Tuesday, June 26, 2012

The Master Sword (Ocarina of Time)

This is part of an ongoing series about my favorite memories from video games. You can find the original list and table of contents in last month's post or by clicking here. Please be aware that these posts are going to be full of spoilers which may ruin the impact of these events on anyone who wishes to experience them on their own in the future.

#4 - The Master Sword (Ocarina of Time)

I was only seven years old when The Legend of Zelda and I first crossed paths in 1987. I don’t believe I ever truly owned a copy of the original Nintendo Entertainment System cartridge, but I sure had a copy on extended loan from a friend at several points in my childhood. Although I attribute “Final Fantasy” with pushing me towards writing, I do think The Legend of Zelda sparked something in me. This game was different from anything I had ever known. It did not boast a complex story like Final Fantasy would when I played it later on, but it did come packaged with unrivaled exploration and adventure. What I’m trying to express is that I grew up with Link, Zelda and Ganon. Their story is a part of me as a gamer, as a writer, as an explorer and adventurer.

The first copy I truly owned was in Animal Crossing!
Prior to this title, I viewed video games as simple entertainment, something to turn on and enjoy for a few hours. Legend of Zelda was something more, though. It wasn’t just monsters on the screen to shoot or stab, or levels to complete like games I’d played prior. It was like entiring a whole new world and it was the first time I found something of myself in a game. I enjoy being thrust into a world without much direction and left to explore and uncover pieces of the story as I go. As often as I say “I love a game with a good story” the simplistic approach found in Legend of Zelda and mirrored in great games such as Metroid (particularly the “Prime” trilogy) and Shadow of the Colossus is something I also greatly admire.

In the original title, the most powerful blade is called “Magic Sword” but many believe it to be what later titles would call the “Master Sword.” The legend surrounding the Master Sword would first grow stronger when A Link to the Past was released for Super Nintendo. In this incarnation Link must face an evil wizard who has usurped control of Hyrule Castle in an attempt to release the seal that has locked a god-like being named Ganon in the Dark World. In order to succeed Link would need to get his hands on the Master Sword, a powerful blade with the ability to reflect evil magic back at itself. It would require a test of character and he would brave three dungeons to retrieve three pendants in order to awaken the sleeping sword. This quest which ends in a symbolic moment of Link pulling the Master Sword from the stone in the Lost Woods would become an iconic representation of the Legend of Zelda from that moment on.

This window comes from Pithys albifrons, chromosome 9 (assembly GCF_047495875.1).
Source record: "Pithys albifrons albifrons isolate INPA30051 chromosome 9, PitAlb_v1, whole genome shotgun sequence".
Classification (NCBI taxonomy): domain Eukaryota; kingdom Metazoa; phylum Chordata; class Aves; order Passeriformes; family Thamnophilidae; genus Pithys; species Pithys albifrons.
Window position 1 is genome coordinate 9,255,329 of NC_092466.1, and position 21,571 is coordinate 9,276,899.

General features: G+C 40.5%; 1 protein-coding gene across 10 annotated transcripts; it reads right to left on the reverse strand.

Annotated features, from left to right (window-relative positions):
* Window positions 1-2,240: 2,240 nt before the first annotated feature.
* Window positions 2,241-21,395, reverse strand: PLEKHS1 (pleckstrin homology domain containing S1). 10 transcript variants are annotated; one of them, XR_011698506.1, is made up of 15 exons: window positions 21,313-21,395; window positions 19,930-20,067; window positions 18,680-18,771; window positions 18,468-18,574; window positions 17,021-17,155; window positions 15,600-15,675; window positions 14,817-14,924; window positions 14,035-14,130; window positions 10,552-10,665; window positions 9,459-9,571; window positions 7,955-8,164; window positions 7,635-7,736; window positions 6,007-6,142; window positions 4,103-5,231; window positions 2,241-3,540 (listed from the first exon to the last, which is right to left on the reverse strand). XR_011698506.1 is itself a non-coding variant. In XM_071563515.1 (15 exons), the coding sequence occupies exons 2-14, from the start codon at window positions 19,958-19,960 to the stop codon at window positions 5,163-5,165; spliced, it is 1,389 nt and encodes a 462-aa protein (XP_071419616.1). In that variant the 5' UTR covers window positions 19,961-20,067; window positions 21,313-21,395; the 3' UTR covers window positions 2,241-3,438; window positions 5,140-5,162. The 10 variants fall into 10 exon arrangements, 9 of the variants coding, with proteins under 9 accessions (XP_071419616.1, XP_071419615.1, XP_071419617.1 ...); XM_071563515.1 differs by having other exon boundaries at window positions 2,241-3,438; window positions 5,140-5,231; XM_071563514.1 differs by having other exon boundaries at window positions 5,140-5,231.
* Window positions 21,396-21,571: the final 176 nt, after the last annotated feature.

The Master Sword of Link to the Past
Link to the Past is one of my favorite games ever made so it was difficult to believe that moment in the Lost Woods between a boy and his legendary sword could ever be trumped. When Ocarina of Time hit shelves for Nintendo 64 in 1998, Nintendo really outdid themselves. Again we are taken further into the past of the Hyrule Kingdom. Again Link awakens to find himself thrust into an adventure he was not quite prepared for and rushes into danger without a moment’s hesitation. Link’s first dungeon is an attempt to free the guardian of the Lost Woods, the Great Deku Tree, from an evil curse that has been laid upon it. Though he releases the curse, the Great Deku Tree still withers, but not before giving Link the Spiritual Stone of the Forest and sending him to find Princess Zelda. Anyone who played Link to the Past may realize they are now holding one of the three stones required to awaken the Master Sword.  In an attempt to thwart the evil intentions of Ganondorf, King of Thieves, Zelda sends Link on a quest to find the other two spiritual stones so that he may enter the Sacred Realm and protect the sacred relic, the Triforce, from falling into Ganondorf’s hands.